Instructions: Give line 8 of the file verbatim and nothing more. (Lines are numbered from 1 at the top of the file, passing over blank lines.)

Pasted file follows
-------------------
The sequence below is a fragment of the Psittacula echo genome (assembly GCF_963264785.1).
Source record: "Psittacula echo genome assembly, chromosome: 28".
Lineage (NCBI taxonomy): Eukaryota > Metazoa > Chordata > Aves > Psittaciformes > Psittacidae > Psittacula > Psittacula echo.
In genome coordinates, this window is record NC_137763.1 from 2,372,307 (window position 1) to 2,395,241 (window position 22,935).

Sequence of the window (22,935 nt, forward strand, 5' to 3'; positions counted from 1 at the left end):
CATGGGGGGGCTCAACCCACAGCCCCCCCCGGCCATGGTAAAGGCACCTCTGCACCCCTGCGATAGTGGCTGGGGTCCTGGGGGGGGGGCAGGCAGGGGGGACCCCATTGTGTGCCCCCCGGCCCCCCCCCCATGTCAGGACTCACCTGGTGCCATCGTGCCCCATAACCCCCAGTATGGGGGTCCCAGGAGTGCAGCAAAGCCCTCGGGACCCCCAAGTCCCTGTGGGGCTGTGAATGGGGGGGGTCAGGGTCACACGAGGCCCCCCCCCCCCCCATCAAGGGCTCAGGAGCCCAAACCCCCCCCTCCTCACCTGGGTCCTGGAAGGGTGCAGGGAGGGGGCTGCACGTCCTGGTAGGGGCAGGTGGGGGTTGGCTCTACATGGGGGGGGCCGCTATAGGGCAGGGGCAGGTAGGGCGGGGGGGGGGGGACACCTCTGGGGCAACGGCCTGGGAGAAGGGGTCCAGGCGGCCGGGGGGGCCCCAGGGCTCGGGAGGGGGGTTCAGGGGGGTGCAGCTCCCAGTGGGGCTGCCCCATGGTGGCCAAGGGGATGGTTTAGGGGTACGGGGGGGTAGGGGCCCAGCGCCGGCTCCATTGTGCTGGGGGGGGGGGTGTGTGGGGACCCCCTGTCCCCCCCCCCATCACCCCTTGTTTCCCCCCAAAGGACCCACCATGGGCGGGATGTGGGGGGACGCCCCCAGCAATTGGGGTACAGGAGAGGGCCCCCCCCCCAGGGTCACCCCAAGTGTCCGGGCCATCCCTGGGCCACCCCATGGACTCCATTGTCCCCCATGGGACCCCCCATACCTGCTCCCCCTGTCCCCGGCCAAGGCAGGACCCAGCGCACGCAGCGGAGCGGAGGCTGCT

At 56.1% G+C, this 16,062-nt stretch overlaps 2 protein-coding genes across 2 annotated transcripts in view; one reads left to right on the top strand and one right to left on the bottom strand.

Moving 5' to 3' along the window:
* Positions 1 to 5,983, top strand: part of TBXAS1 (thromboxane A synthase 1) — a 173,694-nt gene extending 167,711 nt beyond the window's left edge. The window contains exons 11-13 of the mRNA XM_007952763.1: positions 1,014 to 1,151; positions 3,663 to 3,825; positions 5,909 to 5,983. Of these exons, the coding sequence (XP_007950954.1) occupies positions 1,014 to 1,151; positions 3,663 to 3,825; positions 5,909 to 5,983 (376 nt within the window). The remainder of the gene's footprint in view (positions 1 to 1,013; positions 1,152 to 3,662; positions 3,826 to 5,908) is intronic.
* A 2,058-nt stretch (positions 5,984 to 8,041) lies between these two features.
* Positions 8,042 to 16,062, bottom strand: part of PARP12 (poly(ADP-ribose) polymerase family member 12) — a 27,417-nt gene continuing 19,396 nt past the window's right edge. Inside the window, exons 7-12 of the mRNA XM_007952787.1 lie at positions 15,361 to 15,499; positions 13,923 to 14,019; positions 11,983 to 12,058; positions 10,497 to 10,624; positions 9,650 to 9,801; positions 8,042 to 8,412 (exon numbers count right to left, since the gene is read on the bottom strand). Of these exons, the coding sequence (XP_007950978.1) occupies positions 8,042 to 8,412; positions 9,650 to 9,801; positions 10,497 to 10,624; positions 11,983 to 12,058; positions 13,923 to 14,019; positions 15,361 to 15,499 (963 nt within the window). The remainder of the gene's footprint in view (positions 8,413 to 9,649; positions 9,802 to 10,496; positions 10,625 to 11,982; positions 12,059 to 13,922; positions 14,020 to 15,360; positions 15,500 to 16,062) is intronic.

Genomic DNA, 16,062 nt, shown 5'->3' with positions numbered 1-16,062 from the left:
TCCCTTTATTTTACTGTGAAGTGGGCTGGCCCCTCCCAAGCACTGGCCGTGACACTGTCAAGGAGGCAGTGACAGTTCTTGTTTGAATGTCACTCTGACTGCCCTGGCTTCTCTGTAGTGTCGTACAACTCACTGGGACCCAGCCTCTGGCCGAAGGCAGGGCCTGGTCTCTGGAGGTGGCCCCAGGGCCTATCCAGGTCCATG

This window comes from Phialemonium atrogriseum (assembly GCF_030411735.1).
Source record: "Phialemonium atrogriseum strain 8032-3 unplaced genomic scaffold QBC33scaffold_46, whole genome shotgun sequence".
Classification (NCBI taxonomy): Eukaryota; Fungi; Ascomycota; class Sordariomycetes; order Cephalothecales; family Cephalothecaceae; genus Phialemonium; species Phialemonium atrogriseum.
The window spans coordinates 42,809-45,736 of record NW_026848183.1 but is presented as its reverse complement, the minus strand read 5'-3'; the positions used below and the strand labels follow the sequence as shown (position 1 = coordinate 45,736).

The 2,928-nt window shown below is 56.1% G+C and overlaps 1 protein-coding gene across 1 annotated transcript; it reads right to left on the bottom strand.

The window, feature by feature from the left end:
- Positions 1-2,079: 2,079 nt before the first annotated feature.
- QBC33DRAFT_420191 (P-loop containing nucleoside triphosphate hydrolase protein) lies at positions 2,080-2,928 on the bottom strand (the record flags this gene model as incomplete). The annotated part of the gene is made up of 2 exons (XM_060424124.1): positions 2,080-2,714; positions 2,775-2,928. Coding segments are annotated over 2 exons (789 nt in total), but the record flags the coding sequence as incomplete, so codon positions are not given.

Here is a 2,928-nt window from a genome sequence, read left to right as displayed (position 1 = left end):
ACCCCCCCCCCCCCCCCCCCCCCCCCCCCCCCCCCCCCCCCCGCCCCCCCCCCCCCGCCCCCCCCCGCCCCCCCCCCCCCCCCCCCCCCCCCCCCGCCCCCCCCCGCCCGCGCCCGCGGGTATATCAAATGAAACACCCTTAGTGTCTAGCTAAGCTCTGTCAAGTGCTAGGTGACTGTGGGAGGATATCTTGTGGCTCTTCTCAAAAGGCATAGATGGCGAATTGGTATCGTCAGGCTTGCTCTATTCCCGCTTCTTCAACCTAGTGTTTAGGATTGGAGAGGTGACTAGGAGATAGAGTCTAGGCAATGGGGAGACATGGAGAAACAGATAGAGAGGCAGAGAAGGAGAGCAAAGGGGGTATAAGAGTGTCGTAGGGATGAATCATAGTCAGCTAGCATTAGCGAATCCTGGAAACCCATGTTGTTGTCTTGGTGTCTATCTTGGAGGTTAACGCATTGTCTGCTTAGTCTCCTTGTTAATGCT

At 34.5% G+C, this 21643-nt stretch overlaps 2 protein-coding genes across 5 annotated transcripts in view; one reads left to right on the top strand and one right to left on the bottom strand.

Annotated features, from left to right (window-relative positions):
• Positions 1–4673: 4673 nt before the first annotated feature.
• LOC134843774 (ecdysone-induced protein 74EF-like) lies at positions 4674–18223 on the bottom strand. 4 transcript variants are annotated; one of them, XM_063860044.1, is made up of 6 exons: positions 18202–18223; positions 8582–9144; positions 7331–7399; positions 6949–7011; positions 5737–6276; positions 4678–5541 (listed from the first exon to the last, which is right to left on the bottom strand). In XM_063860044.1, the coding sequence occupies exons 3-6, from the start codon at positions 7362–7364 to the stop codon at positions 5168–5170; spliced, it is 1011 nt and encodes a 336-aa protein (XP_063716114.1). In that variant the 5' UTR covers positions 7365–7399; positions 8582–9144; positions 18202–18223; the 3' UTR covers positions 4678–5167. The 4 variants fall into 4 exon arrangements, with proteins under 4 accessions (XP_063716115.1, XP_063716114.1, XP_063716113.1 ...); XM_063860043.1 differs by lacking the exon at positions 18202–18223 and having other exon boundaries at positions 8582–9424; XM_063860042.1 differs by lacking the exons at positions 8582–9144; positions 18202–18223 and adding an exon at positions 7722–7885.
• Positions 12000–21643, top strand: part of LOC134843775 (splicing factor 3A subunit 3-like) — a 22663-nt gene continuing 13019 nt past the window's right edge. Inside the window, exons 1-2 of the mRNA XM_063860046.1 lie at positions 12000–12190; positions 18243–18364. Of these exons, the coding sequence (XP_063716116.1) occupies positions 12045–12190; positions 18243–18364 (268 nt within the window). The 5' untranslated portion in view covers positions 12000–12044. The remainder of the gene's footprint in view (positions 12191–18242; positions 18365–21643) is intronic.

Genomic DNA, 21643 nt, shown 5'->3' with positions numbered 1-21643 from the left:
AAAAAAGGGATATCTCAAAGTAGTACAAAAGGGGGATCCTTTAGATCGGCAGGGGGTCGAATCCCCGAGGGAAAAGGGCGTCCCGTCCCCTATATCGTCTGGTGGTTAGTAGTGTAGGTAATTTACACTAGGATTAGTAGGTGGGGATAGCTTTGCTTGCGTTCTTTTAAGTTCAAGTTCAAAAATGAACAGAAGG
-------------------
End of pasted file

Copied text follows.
Moving 5' to 3' along the window: